How Air Quality is Measured

Air quality is simply the concentration of pollutants and particles in the atmosphere and there are a variety of ways to measure it.  Many people are familiar with the air quality indexes produced by countries to indicate when air pollution might be a problem for vulnerable groups. 

In the United States the air quality index is production by the Environment Protection Agency (EPA) and in Canada by Meteorological Service of Canada. (MSC)  Like most other countries they only measure five major pollutants: ground-level ozone, particulates, sulphur dioxide, carbon monoxide and nitrogen dioxide. 

The air quality measurements necessary to produce these indexes are taken in different ways.  Methods are chosen based on cost and accuracy and are divided into passive and active.  Active methods suck up a portion of air to be analysed.  Passive methods simply allow the air to flow into the monitoring device and filter what is being measured.  

Passive air quality monitoring is this most economical method and utilses a wide range of devices.  Some examples are diffusion tubes, partisol monitors, and the brilliantly named ‘dust frisbees’. 

Diffusion tubes monitor polluting chemicals such as nitrogen dioxide.  They are extremely simple devices which are hung up for a set period of time while the air flows through them.  Pollutants are absorbed in a small pad which is later analysed. 

There are other simple passive monitoring devices used to measure particulate pollution, dust and pollen.  

Partisol monitors filter the air and are used for particulate pollution.  This is also known as particle pollution, and you might be more familiar with it as soot.  It is one of the main indicators of air quality.  Dust frisbees are used to measure how much dust is in the atmosphere.  Excessive dust can cause lung problems.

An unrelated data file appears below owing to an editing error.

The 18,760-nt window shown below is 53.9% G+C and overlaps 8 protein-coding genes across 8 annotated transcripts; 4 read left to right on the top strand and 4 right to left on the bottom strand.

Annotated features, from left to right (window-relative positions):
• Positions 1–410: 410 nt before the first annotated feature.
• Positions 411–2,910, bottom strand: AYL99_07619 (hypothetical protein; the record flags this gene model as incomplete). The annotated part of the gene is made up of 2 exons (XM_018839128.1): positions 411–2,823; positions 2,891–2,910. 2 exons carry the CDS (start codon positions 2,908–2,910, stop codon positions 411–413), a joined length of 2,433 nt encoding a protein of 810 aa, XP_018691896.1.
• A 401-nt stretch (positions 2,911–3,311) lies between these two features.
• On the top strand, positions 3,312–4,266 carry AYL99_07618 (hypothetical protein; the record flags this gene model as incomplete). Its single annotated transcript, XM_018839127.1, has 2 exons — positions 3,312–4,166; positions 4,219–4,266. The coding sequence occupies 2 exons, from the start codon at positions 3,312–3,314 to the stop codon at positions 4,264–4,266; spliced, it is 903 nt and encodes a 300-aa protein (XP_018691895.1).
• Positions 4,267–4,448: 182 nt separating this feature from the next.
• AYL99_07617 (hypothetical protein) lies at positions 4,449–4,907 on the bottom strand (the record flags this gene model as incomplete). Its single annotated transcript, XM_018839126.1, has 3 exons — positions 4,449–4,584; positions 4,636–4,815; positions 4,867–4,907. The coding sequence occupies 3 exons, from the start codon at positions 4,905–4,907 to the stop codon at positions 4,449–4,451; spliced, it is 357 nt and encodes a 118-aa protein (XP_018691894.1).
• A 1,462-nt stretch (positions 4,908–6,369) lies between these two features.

Pollen counts are not an indication of air quality as such but provide information of importance to people with allergies.  They are usually taken with the aid of a sticky device.  The pollen grains adhering to the monitoring equipment are then counted.

Active methods differ only in that a sample of air is pumped up and the sample analysed rather than the impurities filtered out.

The pollutants or particles collected are then either analysed on the spot or, more commonly, the sample is taken to a laboratory for analysis.  The data collected provides an idea of the air quality in an area.  It is often used in conjunction with computer modelling to make predictions and identify potential trouble spots.

These readings and predications are extremely useful.  The public finds out how good the air quality is in their area and make decisions accordingly.  This is especially important to those in vulnerable groups such as people with respiratory or heart problems.  It can also be used to make decisions on reducing pollution by identifying where it is, or is likely to be, worst.

Air pollution can be a serious problem in modern cities and is linked to a range of health problems.  The pollutants emitted from the burning of fossil fuels are not something it is advisable to breathe in.  Dust and pollen might be natural but when their concentration is high they too are damaging.  Measuring the air quality gives an indication of what, if any, action is needed.  This could be advising asthmatics to stay indoors, fitting filters on chimneys, or taking action to reduce the number of cars in use.

Further information.  There is a huge amount of information about measuring air quality online.  These sites provide easy to understand introductions: